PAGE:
January 28, 2005
In 2004, the union membership rate for private industry workers was 7.9 percent, about half what it had been in 1983.
Among major private industries, transportation and utilities had the highest union membership rate in 2004, at 24.9 percent. Construction, information industries, and manufacturing also had higher-than-average rates.
Financial activities had the lowest unionization rate in 2004—2.0 percent.
These 2004 data on union membership are from the Current Population Survey. Unionization data are for wage and salary workers. Find out more in "Union Members in 2004" (PDF) (TXT), news release USDL 05-112.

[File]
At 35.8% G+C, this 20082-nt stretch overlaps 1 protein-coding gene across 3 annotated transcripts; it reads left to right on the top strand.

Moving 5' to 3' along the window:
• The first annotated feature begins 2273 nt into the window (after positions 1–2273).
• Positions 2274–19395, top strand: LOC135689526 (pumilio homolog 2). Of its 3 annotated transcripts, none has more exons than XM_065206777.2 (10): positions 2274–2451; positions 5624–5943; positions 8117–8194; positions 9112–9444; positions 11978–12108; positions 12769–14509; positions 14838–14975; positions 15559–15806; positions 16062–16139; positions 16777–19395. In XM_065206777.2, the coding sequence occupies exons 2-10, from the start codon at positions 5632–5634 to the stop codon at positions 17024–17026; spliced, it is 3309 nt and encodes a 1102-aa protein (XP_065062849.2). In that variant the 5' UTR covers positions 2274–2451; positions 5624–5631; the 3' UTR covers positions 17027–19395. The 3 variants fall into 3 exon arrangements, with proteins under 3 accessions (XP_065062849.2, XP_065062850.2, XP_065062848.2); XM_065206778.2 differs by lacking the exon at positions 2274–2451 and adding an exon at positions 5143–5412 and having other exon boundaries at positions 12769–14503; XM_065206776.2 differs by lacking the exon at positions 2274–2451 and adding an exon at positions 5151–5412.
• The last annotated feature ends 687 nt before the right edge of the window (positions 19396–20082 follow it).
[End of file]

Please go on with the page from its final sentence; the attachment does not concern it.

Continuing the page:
Bureau of Labor Statistics, U.S. Department of Labor, The Economics Daily, Unionization rates by industry, 2004 on the Internet at http://www.bls.gov/opub/ted/2005/jan/wk4/art05.htm (visited October 01, 2014).
Housing: before, during, and after the Great Recession
looks at consumer expenditures on household items, employment in residential construction, prices for household items, and injuries in occupations involved in building and maintaining our homes.
Women veterans in the labor force examines the demographic, employment, and unemployment characteristics of women veterans.
BLS Statistics by Occupation provides an overview of occupational employment and wages with an emphasis on STEM jobs and occupational data by typical entry-level education required.